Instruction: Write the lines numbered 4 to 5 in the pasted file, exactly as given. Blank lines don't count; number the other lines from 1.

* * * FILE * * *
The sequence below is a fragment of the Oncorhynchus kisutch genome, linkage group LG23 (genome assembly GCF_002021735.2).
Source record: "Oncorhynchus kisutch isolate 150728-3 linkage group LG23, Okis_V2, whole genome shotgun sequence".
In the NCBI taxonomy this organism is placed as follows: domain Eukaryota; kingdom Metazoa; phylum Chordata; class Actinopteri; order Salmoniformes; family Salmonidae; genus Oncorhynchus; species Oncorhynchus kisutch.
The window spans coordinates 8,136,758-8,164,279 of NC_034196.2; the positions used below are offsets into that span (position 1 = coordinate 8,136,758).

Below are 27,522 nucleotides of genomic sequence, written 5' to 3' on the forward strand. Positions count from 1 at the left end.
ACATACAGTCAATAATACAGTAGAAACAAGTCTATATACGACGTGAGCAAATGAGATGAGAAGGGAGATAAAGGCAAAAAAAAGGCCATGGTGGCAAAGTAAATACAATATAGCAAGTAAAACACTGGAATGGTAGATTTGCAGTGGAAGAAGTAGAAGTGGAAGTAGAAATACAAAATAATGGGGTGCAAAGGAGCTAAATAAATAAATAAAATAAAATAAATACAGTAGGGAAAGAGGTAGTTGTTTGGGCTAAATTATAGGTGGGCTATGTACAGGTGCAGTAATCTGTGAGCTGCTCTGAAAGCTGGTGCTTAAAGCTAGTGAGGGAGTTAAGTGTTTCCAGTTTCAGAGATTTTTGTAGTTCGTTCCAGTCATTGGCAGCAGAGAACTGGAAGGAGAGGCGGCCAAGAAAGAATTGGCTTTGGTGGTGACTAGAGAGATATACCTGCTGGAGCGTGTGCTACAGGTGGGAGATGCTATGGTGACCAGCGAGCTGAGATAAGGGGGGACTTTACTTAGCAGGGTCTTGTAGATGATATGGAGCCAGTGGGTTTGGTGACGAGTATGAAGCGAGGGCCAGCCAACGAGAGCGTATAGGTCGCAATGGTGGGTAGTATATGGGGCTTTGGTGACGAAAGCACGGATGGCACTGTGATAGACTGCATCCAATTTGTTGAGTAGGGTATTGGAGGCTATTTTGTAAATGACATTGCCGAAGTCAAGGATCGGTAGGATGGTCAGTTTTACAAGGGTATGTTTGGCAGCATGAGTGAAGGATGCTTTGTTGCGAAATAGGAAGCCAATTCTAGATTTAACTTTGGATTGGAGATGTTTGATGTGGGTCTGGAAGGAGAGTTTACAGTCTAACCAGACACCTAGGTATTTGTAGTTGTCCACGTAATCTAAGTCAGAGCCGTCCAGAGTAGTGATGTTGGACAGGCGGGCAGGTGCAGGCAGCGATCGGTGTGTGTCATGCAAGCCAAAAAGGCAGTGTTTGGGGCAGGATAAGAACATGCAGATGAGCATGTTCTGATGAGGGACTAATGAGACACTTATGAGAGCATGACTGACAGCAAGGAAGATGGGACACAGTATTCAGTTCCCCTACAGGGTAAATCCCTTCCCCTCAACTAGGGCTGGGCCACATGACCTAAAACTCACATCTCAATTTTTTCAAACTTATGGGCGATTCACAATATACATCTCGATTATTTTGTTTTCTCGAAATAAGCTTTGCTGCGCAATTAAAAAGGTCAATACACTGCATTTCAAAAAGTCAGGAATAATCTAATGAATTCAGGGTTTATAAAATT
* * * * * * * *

The window spans coordinates 8,136,758-8,164,279 of NC_034196.2; the positions used below are offsets into that span (position 1 = coordinate 8,136,758).

Below are 27,522 nucleotides of genomic sequence, written 5' to 3' on the forward strand. Positions count from 1 at the left end.